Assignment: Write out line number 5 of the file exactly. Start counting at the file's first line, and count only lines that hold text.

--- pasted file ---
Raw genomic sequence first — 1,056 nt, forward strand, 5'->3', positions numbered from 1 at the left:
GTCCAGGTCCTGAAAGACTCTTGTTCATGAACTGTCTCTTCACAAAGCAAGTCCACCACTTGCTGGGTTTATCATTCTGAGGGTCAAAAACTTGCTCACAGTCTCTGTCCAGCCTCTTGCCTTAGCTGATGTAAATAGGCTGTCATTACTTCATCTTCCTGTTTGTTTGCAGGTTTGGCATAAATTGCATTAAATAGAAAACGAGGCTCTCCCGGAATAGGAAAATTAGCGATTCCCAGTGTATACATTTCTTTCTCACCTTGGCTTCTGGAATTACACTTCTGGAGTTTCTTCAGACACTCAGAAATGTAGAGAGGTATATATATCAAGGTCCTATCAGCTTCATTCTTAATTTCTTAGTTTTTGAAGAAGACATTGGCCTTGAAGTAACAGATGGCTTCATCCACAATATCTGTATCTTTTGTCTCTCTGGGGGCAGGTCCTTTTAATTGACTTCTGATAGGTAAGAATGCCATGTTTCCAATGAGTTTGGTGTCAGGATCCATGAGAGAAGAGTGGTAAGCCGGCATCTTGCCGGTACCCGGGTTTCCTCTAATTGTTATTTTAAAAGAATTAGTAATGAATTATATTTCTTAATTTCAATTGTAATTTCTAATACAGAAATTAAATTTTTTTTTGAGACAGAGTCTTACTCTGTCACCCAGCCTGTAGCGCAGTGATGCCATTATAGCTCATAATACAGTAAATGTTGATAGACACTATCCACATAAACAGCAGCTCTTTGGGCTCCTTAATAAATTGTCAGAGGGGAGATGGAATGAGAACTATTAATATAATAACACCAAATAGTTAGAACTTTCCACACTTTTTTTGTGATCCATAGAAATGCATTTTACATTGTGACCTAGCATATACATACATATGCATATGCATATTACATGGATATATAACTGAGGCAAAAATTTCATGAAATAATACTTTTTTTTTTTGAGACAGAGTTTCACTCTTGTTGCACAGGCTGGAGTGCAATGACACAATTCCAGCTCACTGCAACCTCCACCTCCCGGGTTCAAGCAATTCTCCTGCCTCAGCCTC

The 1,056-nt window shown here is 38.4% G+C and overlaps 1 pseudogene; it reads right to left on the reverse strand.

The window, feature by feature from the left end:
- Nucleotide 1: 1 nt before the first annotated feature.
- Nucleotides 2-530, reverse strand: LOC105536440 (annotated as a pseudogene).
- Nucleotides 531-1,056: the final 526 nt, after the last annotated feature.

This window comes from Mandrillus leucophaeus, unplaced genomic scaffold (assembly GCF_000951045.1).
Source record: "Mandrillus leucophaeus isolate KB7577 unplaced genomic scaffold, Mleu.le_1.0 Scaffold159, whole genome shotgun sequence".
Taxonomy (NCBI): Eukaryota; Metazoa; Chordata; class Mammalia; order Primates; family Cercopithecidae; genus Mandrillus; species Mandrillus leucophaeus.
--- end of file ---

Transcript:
- Nucleotide 1: 1 nt before the first annotated feature.